TechnologyTell

Gamertell Review: RE: Alistair for PC, Mac, Linux

Sections: 2D, Adventure, Developers, Exclusives, Game-Companies, Genres, Indie, Linux, Mac, Originals, PCs, Publishers, Reviews, Sim, Windows

0
Print Friendly

RE: Alistair

Title: RE: Alistair
Price: Free
System(s): *Windows, Mac, Linux
Release Date: February 28, 2010
Publisher (Developer): Sakevisual (Sakevisual)
ESRB Rating: N/A. (Appropriate for 10 and older).
Pros: Great artwork, interesting characters with a few slight unexpected twists, nice blend of simulation and visual novel elements, there are skip and auto functions, lots of save slots, CG gallery, the script is funny at times, the main character is easy to relate to and there’s quite a bit of replay value.
Cons: Pretty short and you’re left wanting more. Music isn’t anything special. Only three dateable guys.
Overall Score: One thumb up, one sideways, 88/100, B+, * * * 1/2 out of 5

Free games typically fall into one of three categories – “surprisingly exceptional,” “good, but I wouldn’t pay for it” and “I can see why this is free.” Sakevisual’s latest visual novel and dating simulation, RE: Alistair, definitely is a member of the surprisingly exceptional group. It’s only failings stem from it’s bland music and short storyline, and other than that it’s a really entertaining game. It also makes me wonder, if Sakevisual’s first game is this good, who knows what to expect from the next two, Ripples and Hanami x2.

RE: Alistair

Blessed Stones are a girl’s best friend.

Merui is a gamer girl, and her favorite is Rivenwall Online, a massive multiplayer online RPG where she is the knight RuiOfTheSword, and she and her online friend FionaWings explore a virtual world and beat up monsters in hopes of getting awesome stuff. One day, they’re out venturing as usual, and fighting a difficult boss in the hopes of Merui finding a Blessed Stone. Right when Merui is about to deal the final blow, some other player called Alistair jumps in, kills the boss and takes the stone.

Merui is displeased to say the least. If the Rivenwall Online censor would allow it, she’d show it verbally. She and this rogue, Alistair, agree to duel. Just as the duel’s about to start, the school’s internet goes down!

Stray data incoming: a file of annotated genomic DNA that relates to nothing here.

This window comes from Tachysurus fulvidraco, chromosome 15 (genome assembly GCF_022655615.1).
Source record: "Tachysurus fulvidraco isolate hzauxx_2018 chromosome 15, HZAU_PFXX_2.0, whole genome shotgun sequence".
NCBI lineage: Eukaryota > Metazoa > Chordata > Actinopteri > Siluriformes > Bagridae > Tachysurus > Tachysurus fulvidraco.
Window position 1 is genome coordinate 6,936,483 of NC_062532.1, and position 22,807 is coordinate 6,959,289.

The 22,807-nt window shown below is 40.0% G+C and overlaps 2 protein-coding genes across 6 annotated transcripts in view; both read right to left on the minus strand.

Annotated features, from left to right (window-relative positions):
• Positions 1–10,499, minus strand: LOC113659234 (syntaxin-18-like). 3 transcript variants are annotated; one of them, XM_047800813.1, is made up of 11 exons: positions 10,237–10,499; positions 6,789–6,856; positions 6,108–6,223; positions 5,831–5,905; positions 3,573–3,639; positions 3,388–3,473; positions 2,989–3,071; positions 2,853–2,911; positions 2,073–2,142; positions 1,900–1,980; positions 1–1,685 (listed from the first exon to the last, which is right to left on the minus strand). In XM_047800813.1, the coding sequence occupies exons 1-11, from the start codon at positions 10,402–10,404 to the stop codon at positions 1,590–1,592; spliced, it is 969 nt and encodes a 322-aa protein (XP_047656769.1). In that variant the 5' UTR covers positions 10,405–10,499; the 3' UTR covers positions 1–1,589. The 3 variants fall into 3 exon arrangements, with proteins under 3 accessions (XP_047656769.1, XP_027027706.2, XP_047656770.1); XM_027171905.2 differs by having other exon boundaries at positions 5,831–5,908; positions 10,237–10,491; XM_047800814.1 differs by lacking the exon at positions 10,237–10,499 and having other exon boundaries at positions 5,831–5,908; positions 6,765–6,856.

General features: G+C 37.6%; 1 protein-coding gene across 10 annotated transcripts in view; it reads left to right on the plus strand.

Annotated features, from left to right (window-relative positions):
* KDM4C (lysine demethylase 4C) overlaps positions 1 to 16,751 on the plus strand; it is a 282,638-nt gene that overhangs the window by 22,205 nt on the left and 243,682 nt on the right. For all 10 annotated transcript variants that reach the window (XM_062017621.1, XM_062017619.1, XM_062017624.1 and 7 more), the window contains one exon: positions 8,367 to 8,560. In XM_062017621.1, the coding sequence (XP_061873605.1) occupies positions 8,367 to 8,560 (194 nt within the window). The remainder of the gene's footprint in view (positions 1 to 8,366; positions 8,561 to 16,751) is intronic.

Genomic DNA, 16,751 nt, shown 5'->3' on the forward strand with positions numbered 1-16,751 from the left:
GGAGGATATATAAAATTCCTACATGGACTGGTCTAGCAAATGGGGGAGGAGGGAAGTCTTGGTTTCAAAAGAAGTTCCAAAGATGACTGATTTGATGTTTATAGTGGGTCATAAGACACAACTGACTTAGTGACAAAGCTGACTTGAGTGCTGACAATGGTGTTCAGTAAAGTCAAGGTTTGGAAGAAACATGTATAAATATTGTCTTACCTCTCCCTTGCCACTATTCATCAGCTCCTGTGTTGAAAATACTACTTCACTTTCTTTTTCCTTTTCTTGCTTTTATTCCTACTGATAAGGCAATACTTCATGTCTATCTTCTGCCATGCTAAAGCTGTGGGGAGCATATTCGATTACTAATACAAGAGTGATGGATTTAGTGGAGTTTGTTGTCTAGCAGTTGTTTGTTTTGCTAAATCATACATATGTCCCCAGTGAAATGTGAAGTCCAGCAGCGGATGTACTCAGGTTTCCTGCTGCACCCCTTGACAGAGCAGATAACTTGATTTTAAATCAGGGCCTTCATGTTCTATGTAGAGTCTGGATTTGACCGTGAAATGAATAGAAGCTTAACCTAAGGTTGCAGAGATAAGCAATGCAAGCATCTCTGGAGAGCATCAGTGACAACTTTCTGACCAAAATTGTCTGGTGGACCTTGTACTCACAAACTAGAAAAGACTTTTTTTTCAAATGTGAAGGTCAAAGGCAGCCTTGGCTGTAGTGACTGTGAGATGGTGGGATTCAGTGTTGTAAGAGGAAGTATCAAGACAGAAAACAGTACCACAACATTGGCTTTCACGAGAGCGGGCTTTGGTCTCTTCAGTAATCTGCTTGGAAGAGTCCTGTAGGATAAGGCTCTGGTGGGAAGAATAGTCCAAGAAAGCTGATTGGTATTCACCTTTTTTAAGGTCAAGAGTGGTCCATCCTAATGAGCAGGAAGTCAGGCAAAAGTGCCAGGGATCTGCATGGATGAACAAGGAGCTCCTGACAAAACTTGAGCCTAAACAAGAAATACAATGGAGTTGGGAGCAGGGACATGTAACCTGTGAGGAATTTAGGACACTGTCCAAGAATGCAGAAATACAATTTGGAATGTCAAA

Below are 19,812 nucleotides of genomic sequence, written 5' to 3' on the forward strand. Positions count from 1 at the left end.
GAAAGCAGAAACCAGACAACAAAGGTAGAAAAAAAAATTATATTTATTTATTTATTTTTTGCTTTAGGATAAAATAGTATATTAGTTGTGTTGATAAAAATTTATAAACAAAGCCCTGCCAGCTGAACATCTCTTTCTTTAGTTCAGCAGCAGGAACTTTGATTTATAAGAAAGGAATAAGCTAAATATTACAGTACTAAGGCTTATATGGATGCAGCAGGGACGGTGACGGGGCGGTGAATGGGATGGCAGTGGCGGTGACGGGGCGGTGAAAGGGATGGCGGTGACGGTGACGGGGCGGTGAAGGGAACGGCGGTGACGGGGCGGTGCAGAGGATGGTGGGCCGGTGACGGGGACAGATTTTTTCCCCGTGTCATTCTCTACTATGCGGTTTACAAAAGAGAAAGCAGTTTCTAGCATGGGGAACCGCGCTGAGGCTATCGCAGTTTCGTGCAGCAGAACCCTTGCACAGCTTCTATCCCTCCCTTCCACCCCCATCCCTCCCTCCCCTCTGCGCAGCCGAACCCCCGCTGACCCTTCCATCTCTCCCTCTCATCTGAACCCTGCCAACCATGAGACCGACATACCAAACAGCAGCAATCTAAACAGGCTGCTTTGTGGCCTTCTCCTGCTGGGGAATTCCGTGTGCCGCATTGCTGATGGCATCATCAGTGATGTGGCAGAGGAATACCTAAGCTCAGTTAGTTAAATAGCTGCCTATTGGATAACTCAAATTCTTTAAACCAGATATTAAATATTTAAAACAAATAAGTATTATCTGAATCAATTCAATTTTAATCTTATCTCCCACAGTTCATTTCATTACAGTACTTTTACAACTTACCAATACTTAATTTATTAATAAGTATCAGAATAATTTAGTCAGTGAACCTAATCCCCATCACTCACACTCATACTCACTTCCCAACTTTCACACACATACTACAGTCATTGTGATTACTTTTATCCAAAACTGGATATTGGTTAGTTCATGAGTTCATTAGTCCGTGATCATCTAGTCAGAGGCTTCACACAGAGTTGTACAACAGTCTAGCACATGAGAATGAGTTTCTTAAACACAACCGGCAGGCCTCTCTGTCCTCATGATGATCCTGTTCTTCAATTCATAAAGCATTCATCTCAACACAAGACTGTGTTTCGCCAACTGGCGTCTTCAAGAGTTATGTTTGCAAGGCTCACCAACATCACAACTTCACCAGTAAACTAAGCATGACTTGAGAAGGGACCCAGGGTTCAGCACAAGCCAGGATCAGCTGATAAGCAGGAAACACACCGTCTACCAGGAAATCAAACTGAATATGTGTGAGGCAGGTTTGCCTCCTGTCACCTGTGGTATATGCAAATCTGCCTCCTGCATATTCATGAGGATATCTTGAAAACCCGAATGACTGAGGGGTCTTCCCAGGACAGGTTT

After classes, she returns to the computer lab, finds the internet is up again, and logs back in. She then realizes that she wasn’t the only one booted, that Alistair was booted from the game as well. She deduces that he attends the same school as she does, and after checking the school’s logs determines that three other people were online at that time, Derek, Shiro and Travis. The next time she meets Alistair, she tells him she knows who he is, and will exact her revenge. But, she doesn’t know which of the three he actually is. So they make a bet – she has one month to find him. If she does, she gets her stone. If she doesn’t, he gets all the gold she made in Rivenwall Online that month.

RE: Alistair

Engaging enough to keep you interested, quick enough to inspire replays.

As I played through RE: Alistair for the third time, I found myself wondering why it was so enjoyable. From first glance, it appears similar to most other visual novels, from the anime style graphics to the primarily story-based gameplay. As you play, you discover that it slightly deviates from your initial expectations. The characters, which each seem straightforward for the first few in-game days, each have their own secrets which can often only be uncovered if you try to win their hearts. I didn’t even suspect one of the guy’s secrets until I was halfway through playing the game while shooting for his ending.

RE: Alistair also takes a note from Tokimeki Memorial Girl’s Side, one of the most successful otome (girls’ dating game) and simulation games. Instead of limiting the player to just picking the correct answers to hopefully get a good ending and come to a good resolution, it also tasks players with meeting certain stat requirements. There are certain activities Merui can participate in and items she can buy, and by taking advantage of these actions she can make herself more appealing to certain characters.

The character of Merui is also part of what makes RE: Alistair great. She behaves like a real girl gamer and human being. She isn’t perfect – she’s got a bit of a temper, sometimes is less than patient and can be quite conniving when it suits her. But she can also be a good person, showing sympathy, kindness and compassion to other people. And her in-game counterpart, RuiOfTheSword helps gives players an insight into her gaming habits – Rui is a knight, a warrior class, who’s made it to level 56. Compare that to her friend FionaWings, who’s an Angel healer at level 54, and you can see Merui isn’t some casual player. All this makes it easier for girl gamers playing RE: Alistair to connect with the character and become more immersed in the game.

RE: Alistair

Find out if visual novels or simulation games are right for you, for free!

I’m honestly surprised RE: Alistair is a free game. It’s very well made, with quite a bit of depth and thought put into it. Even though it is quite short, that’s almost a blessing as it makes it much easier to go through multiple times and see all the endings. The story is well written, with believeable characters, the artwork is pretty and very easy to look at and the stat building simulation elements make you feel like you’re doing more than just reading text on a screen and occasionally picking answers. If you’ve ever been curious about visual novels or otome dating games, then make sure you visit Sakevisual and download RE: Alistair.

Site [RE: Alistair]

0
Print Friendly